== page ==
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Discussion in 'Politics' started by oldag, Jul 6, 2018.
And here I thought these were Damn Yankees:
I married one as well. She says a "damned yankee" is one who won't assimilate. She has fully embraced dixie.
Bro, hope you are 100% correct!
. . . and Andersonville and Belle Isle were vacation paradises.
Andersonville & Belle Isle WERE paradises when compared to Point Lookout & Camp Douglas, as the DY hellholes were, "out of the mouths of the Union Army officers" that managed the concentration camps, intended to CAUSE POWs DEATH on a wholesale basis.
(Even a the worst CSA prison pen, the death rate was LESS than 5% of that per 1,000 POWs at Point Lookout DEATH CAMP.)
Btw, the official US Army report on Andersonville says that after extensive investigation that there were NO intentional inflictions of murder, torture, denial of medical care or any other INTENTIONAL war crimes.
The USA's report says that the sickness & death at Andersonville was caused by a lack of understanding of treating "filth diseases", everyone drinking impure water & the simple fact that there was insufficient food for both the Union prisoners & the CSA guard force.
(GUARDS at Andersonville starved at the same rate as Union POWs did there.)
That's WHY you should read the 2 books that I referenced . = TO DIE IN CHICAGO will turn most decent people's stomachs.
You may also want to read: PORTALS TO HELL: MILITARY PRISONS OF THE CIVIL WAR by Professor Lonnie R. Speer.
There were no picnics in POW camps--North or South. It sucked, was brutal, and soldiers were treated like garbage. But there was no Geneva Convention protecting folks in those days. Furthermore, it was not without the realm of reasoned thought for the North to view combatants from the CSA as traitors, in that the Union always viewed ALL the States as still part of the United States and that under the very words of the Constitution (Art. III., Sec. 3), those CSA troops were de jure and de facto committing ongoing treason from the very beginning of the war to the end.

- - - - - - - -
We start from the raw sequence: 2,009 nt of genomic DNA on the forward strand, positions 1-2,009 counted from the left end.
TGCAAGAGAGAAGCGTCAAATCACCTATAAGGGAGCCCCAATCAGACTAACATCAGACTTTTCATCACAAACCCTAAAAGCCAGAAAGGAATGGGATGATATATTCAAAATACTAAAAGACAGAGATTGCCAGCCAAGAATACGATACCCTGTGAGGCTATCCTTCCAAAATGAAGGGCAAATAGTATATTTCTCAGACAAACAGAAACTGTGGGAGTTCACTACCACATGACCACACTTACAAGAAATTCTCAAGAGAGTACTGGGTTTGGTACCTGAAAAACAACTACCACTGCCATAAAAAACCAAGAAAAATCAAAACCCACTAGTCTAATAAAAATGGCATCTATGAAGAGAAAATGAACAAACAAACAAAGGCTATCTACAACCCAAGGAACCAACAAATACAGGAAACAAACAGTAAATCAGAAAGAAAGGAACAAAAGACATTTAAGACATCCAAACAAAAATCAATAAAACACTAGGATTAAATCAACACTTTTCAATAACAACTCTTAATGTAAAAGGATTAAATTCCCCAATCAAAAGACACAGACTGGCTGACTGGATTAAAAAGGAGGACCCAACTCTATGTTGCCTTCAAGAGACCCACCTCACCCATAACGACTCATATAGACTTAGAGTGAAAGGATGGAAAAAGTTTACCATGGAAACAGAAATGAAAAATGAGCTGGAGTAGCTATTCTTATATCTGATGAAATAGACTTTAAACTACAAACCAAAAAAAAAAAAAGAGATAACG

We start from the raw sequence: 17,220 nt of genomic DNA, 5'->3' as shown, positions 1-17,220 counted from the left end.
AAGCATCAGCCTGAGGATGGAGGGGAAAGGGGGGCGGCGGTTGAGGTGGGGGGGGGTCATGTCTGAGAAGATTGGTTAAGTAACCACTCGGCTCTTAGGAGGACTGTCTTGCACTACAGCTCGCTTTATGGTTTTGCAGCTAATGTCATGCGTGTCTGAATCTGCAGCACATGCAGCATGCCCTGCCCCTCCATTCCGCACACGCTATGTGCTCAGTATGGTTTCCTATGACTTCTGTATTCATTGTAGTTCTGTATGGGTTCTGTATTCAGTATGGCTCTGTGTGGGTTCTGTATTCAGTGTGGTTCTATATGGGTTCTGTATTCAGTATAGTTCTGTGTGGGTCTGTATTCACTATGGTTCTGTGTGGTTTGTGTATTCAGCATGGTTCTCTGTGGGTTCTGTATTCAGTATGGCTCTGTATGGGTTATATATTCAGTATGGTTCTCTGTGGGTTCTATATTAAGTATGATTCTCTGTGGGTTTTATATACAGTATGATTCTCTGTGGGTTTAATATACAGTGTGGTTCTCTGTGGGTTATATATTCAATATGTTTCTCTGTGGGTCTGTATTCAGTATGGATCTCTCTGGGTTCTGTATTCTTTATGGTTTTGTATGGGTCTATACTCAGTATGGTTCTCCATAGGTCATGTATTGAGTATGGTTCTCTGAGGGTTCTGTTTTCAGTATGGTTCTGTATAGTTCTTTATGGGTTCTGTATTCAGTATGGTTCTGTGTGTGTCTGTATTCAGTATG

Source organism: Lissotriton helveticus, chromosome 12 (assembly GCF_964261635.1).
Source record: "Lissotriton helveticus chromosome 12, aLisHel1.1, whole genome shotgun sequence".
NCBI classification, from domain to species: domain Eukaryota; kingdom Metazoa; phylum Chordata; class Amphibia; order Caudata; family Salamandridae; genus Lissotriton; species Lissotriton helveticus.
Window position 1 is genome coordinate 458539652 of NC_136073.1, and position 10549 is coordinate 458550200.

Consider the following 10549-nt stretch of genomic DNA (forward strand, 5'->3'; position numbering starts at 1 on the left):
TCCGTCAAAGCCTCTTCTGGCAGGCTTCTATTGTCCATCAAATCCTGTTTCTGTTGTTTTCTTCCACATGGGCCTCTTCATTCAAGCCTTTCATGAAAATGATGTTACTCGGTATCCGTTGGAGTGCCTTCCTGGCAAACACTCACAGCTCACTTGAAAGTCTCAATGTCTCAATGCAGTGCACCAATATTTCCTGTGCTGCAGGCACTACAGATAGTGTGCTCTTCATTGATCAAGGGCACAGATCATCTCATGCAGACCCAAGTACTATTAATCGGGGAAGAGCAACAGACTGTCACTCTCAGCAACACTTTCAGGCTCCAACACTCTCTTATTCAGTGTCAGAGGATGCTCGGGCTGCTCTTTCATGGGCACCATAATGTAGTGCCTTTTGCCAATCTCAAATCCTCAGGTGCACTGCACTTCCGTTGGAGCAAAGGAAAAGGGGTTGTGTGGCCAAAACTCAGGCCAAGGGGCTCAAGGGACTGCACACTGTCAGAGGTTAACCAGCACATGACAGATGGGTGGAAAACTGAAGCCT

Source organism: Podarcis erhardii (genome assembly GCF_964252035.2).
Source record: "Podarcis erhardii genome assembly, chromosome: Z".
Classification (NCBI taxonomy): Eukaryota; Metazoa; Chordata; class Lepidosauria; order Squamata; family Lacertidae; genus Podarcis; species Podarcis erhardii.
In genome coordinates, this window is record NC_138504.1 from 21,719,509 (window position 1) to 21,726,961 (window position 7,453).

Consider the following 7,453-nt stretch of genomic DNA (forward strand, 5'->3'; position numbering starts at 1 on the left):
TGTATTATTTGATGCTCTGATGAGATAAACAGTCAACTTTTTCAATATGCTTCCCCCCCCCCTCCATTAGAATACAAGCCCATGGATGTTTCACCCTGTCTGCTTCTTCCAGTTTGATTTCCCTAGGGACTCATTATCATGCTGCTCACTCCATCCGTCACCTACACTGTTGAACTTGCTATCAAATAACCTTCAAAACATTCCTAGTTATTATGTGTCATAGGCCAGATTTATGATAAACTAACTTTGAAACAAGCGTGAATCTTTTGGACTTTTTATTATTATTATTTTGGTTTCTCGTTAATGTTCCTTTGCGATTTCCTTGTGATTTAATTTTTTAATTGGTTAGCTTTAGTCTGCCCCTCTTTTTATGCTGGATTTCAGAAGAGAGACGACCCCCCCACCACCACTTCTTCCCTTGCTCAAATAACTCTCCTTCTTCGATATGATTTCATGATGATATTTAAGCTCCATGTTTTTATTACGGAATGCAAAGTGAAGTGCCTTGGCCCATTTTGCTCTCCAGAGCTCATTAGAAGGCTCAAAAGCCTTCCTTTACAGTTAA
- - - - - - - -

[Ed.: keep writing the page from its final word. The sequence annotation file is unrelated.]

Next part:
By your own admission, your own nerves over the War are still frayed and raw even to this day--some 150 years after-the-fact, so imagine how raw and frayed the nerves of folks in the moment--both in the North and in the South. YOU and I can't even imagine, but it is certain that many in the North viewed the Southern combatants as traitors deserving death on the battlefield or hanging/firing squad/etc. once captured. The North could view the CSA combatants as traitors but the South could NOT view the Union combatants as traitors.
Just food for thought.
So you think that TORTURE, beating POWs to death with rifle butts, starving POWs to death, intentionally denying necessary medical care & murdering them for NOT being "properly deferential to the Union officers" is "understandable", if NOT OK??
I find it more than a little interesting that the US Veterans Corps (AKA: The US Army Invalids Corps) members were first tried as guards at Point Lookout & Camp Douglas by the Yankee High Command.
(Disabled veterans were quickly replaced as guards, because they weren't cruel to the CSA POWs.)
Then the Union tried using escaped slaves, as they believed that escaped slaves would abuse Southerners.
(Where the US Veteran's Corps were "just doing a job" & weren't generally cruel, the escaped slaves actually FED & took good care of the sick POWs, so they were replaced after about 120 days.)